Back to selection

“Dying of the Light” at MASS MoCA

by
in Filmmaking
on Aug 28, 2014

Do not go gentle into that good night,
Rage, rage against the dying of the light.
– Dylan Thomas

If you’re anywhere near North Adams in the northwest corner of Massachusetts, close by the New York and Vermont borders, anytime between now and February 1, 2015, do yourself a favor and drop by the Massachusetts Museum of Contemporary Art to contemplate their exhibition marking the last days of photochemical motion pictures: The Dying of the Light: Film as Medium and Metaphor.

With the contraction of film manufacturing and virtual demise of laboratory services in the face of near-universal digital imaging, the medium of perforated, emulsion-coated film base — after a spectacular hundred-year run — is slipping into the special province of archives and museums, institutions that safeguard the past.

Black Drop Transit Ftg

Simon Starling’s “Black Drop/Transit Footage (Internal Contact),” 2012. Reminiscent of a wooden film drying rack from the turn of the last century.

MASS MoCA however has taken a step to protect the future, gathering the work of six artists — Rosa Barba, Matthew Buckingham, Tacita Dean, Rodney Graham, Lisa Oppenheim, and Simon Starling — each a passionate advocate for the survival of light-sensitive film as a living medium “for its distinctive grain, texture, and luminosity — as well as its potent potential for metaphor,” to quote MASS MoCA’s exhibition notes.

Quoting further: “In a mix of atmospheric, sculptural, and documentary works, the exhibition includes a selection of rather pared-down, but powerful images – fire, smoke, the setting sun, a spinning chandelier, a racetrack, figures in motion, and the transit of Venus — all nods to the most essential elements of film itself – light, movement, and time.”

Rosa Barba's "The Long Road," 2010. Looped 35mm depicting looped asphalt.

Rosa Barba’s “The Long Road,” 2010. Looped 35mm depicting looped asphalt.

Projectors out in the open at MASS MoCA.

35mm and 16mm projectors at work in “Dying of the Light.”

What you’ll experience at this MASS MoCA exhibition are cavernous, formerly industrial spaces devoted to unattended 16mm and 35mm projectors whirring and clattering as they project ceaseless film loops against walls and suspended screens. You may find yourself alone in an installation space – for as long as you’d like, just you and a projector – a perk of MASS MoCA’s sheer size that, unintentional or not, nonetheless privileges the act of private experience. It’s like having your own screening room for art.

Where did all this installation space come from? It may come as news, but MASS MoCA is the largest contemporary art museum in the U.S., with twenty-six interconnected buildings covering thirteen acres.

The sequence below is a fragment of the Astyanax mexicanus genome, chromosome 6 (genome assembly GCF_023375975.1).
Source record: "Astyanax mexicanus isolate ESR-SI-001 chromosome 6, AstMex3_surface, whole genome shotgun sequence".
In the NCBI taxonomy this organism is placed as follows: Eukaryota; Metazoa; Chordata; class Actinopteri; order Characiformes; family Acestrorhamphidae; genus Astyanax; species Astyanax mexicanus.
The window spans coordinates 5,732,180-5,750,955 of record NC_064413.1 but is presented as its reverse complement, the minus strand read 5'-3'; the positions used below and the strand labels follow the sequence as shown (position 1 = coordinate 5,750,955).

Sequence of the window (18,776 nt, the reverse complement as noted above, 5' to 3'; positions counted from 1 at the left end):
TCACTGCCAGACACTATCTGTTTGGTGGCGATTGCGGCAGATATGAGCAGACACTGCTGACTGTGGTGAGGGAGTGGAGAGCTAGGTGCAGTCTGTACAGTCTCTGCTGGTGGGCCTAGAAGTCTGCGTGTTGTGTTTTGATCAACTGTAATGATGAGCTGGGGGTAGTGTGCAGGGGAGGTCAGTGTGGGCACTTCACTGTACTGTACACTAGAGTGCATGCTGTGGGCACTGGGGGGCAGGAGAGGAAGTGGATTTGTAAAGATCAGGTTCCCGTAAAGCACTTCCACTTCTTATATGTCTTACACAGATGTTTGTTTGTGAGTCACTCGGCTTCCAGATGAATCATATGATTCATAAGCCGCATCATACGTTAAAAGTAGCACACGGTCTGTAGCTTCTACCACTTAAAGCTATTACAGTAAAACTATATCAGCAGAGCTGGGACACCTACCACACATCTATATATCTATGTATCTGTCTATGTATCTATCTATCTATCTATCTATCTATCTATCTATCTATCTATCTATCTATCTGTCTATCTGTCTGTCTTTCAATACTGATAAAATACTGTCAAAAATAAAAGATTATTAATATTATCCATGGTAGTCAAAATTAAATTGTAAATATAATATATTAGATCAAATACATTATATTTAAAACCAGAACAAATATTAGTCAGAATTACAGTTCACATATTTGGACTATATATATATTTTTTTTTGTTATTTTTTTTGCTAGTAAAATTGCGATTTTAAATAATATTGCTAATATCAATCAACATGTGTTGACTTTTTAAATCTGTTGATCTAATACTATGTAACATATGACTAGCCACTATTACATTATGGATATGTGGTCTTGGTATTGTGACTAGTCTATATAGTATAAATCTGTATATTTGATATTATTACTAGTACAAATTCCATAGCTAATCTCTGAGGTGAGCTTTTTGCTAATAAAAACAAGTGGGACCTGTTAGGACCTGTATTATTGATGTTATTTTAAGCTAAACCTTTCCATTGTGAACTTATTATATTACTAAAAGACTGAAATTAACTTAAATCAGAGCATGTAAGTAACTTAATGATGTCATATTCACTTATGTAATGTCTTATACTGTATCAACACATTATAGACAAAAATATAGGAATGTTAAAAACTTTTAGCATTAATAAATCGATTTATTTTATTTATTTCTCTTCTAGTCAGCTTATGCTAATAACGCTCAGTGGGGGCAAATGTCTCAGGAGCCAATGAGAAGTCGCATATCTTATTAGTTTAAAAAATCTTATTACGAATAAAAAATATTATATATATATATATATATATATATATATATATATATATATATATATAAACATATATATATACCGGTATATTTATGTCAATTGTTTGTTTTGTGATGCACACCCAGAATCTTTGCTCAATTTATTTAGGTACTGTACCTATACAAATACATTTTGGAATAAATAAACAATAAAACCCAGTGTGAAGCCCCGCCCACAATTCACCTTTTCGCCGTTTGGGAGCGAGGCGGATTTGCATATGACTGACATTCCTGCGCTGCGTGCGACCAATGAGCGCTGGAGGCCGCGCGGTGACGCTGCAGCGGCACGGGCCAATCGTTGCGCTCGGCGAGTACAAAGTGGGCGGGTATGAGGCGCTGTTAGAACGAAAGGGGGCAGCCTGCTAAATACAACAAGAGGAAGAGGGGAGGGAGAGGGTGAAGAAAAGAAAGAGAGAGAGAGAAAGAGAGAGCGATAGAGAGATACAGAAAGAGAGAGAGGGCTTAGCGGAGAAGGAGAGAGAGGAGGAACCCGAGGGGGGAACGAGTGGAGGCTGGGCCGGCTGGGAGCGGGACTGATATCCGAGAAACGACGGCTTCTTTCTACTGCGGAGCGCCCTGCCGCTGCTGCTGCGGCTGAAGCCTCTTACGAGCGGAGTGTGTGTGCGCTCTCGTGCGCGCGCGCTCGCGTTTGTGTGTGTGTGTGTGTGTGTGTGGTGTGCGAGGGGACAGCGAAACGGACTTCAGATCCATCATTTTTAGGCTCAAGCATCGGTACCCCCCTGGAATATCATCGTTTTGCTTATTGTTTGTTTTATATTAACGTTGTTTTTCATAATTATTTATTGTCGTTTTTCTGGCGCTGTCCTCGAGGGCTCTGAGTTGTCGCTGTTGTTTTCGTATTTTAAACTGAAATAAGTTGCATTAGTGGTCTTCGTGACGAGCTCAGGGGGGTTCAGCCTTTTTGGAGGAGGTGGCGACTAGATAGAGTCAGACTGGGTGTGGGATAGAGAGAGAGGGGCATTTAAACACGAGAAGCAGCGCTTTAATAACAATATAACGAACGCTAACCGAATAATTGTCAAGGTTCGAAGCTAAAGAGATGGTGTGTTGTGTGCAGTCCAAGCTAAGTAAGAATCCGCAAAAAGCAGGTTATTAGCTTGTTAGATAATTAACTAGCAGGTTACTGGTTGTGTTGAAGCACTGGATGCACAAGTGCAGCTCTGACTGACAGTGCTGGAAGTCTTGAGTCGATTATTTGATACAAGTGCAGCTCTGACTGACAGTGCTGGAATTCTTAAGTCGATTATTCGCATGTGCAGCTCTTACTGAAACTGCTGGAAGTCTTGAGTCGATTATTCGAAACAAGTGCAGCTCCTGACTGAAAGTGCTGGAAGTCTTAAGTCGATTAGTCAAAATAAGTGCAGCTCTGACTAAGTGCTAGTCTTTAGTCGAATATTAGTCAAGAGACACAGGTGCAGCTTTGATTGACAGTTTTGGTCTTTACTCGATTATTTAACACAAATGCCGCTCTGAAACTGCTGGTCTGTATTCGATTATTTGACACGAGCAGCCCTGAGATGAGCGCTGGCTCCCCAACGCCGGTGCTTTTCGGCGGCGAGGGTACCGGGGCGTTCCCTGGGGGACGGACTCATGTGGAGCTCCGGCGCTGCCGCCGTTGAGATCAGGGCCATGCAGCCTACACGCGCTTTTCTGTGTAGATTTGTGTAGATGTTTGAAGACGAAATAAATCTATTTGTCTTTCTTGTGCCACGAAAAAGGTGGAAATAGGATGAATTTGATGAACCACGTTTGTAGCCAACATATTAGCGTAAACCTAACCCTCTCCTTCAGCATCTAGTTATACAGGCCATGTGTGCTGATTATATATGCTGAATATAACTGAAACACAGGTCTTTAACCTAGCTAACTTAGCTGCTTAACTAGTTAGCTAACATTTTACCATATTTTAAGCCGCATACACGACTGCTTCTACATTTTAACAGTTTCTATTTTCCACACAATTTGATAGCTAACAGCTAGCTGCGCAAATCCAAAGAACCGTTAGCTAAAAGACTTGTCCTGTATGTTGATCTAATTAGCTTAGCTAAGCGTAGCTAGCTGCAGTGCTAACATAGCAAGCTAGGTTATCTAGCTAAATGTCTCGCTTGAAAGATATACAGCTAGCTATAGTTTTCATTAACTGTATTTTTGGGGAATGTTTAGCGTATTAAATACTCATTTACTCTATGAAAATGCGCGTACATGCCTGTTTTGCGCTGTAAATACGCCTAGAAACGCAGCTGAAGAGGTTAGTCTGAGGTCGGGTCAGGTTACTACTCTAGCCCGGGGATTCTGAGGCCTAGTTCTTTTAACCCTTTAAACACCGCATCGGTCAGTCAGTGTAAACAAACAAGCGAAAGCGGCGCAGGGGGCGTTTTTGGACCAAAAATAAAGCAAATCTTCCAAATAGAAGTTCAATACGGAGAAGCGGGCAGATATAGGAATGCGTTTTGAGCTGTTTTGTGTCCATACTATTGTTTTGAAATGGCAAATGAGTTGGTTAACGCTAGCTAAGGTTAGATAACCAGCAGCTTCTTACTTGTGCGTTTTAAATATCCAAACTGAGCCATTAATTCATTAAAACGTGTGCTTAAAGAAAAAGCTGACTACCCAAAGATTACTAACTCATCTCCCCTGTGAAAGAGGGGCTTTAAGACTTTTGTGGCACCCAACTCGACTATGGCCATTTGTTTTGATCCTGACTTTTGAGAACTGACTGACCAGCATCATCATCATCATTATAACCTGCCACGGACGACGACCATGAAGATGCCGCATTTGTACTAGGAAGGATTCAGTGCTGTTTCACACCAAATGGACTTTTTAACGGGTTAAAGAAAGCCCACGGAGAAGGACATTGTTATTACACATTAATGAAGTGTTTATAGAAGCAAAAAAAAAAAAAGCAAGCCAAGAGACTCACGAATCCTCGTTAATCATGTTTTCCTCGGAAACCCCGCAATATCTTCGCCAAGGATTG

Lisa Oppenheim's "Smoke," 2013.

Lisa Oppenheim’s “Smoke,” 2013.

Stating the Real Sublime

Cinema hoisted with its own petard? A projector suspended by a 2 minute, 30 second loop of 16mm in Rosa Barba’s, “Stating the Real Sublime,” 2009.

Before MASS MoCA opened in 1999, North Adams was a depopulated former mill town on the Hoosic River named for Revolutionary patriot Sam Adams, namesake of the popular beer. Its central red-brick factory complex, which had sprung up before the Civil War to make printed textiles, was shuttered and decaying. The textile business had succumbed to the Great Depression, and the subsequent occupant, Sprague Electric Company, renown for electronic components, had hit the skids in 1985. Fortunately for North Adams, the former factory’s sprawling network of handsome industrial outbuildings and endless supply of large, well-lit, open interiors proved the perfect fit for a world-class center of contemporary art.

In fact, one entire building is now given over to a monumental retrospective of the life’s work of conceptualist Sol LeWitt – on view through 2033. Is it too much to hope that The Dying of the Light: Film as Medium and Metaphor might one day inspire a more permanent installation – perhaps fill an entire building – dedicated to the living, flickering light of the motion picture projector?

Metaphorically, an eternal flame arc lamp?

P.S. When visiting MASS MoCA, don’t miss Teresita Fernández’s show, “As Above So Below,” through April 5, 2015, in particular a work called “Black Sun,” which, title aside, looks like an enormous argyle-shaped raft of translucent orange, yellow, and gray reeds floating above your head. Who knew gel tubes for fluorescents could be put to such transcendent use?

As Above So Below

© 2021 Filmmaker Magazine
All Rights Reserved
A Publication of IPF